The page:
7. Eat right, sleep right

"They presented facts about sleep and nutrition—how every single thing we put in our body affects the way we sleep, affects the way we perform on the court. When I saw the statistics of reaction time based on your lifestyle, for example, it just makes you realize that if you're trying to be successful, eating right and sleeping right are two of the most underrated things that are going to help you get to that level. Fortunately we're going to get more help in the NBA by having a team nutritionist."

8. Stay away from guns and drugs

"They really recommended not to carry a firearm with you and not to own one because once you have it, there's always a risk that some sort of accident can happen. But if you get a license, it's OK. I know some guys may want one. For me, I never really even thought about having a gun before.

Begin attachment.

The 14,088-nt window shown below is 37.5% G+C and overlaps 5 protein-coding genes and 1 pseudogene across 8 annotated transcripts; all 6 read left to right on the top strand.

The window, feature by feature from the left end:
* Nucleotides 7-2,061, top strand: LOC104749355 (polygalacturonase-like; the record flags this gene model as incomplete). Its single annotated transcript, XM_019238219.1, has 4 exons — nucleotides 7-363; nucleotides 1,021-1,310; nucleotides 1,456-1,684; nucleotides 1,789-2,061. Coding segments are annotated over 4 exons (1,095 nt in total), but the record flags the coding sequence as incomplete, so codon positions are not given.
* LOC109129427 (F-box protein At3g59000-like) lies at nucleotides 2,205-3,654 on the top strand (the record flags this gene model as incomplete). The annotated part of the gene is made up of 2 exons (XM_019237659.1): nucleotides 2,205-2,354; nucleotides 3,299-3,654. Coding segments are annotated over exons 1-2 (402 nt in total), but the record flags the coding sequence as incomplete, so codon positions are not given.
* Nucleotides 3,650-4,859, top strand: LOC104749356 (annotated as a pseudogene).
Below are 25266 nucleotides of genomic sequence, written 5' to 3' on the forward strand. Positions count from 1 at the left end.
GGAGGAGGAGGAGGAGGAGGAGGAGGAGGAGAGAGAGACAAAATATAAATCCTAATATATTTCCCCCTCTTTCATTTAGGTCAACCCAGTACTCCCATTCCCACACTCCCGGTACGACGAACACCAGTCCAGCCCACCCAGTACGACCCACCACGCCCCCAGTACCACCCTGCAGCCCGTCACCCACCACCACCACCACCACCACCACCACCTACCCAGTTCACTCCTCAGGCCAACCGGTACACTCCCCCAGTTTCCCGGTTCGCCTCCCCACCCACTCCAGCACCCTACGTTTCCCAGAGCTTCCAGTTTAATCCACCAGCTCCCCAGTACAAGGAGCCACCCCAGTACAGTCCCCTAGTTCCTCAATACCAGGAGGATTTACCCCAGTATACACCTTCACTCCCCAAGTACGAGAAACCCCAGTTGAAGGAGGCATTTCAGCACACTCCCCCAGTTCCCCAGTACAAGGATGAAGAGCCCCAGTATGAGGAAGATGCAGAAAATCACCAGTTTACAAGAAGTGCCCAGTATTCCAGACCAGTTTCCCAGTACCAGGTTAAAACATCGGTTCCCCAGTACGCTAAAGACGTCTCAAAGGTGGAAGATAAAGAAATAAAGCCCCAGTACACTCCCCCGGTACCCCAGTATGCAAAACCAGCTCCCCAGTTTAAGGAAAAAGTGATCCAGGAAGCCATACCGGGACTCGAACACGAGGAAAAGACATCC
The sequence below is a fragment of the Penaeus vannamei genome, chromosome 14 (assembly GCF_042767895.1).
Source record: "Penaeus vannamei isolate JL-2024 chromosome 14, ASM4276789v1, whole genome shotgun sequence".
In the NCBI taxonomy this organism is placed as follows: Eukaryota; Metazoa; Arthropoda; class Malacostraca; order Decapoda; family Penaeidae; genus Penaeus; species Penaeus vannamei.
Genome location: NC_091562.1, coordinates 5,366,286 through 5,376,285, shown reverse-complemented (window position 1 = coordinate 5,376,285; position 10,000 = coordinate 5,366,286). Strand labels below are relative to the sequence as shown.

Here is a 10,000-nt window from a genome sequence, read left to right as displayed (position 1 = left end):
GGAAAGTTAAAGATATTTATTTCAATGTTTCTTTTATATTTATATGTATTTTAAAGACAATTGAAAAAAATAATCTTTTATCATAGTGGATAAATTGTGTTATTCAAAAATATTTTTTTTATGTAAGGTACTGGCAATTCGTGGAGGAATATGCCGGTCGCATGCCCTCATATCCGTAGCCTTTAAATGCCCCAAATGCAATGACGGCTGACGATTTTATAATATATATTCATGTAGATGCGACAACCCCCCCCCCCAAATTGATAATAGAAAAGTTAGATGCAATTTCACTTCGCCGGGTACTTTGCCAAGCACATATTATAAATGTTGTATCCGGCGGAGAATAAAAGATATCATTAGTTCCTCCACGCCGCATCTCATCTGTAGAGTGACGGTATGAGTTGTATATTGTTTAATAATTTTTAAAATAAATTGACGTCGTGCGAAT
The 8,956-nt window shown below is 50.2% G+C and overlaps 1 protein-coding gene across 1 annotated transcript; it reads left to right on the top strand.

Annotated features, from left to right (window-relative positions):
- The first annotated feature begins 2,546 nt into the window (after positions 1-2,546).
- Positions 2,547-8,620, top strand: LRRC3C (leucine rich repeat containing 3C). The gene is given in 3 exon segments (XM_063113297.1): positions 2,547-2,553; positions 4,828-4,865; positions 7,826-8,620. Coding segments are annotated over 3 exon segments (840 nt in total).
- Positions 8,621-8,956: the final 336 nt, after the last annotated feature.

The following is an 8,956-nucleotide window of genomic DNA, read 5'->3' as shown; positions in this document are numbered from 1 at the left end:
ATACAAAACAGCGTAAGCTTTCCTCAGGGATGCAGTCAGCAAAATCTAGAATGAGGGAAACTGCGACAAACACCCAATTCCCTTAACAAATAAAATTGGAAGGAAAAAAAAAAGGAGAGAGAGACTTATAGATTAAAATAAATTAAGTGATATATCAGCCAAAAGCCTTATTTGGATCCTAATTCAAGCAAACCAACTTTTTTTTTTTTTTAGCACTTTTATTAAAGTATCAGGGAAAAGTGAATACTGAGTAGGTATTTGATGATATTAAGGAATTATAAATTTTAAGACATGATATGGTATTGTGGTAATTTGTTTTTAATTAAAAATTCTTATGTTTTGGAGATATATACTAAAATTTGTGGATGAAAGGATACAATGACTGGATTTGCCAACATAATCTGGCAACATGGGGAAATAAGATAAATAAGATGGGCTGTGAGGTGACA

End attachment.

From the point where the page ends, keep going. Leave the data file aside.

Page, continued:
"As far as drugs, we heard from [former NBA player] Chris Herren [who nearly died from a heroin overdose]. It was an unbelievable story, everything he went through. It's kind of hard to believe he's still alive and he's OK now. So it was emotional just hearing the roller-coaster ride he went through. He had a very serious problem with addiction. It just makes you realize that it's not worth it to try or want to do any of that stuff because it can ruin your life."

Chris Herren
Chris HerrenElise Amendola/Associated Press

9. Think like a businessman

"Throughout the program, I learned that every decision you make on and off the court is going to affect your business, and it's going to affect the way your brand looks. The player I look up to is [fellow Canadian] Steve Nash, who I've been good friends with for a while. It's just the way he handles himself off the court. That's someone that I could see myself being like. He's got a great sense of humor, and he's easy to talk to.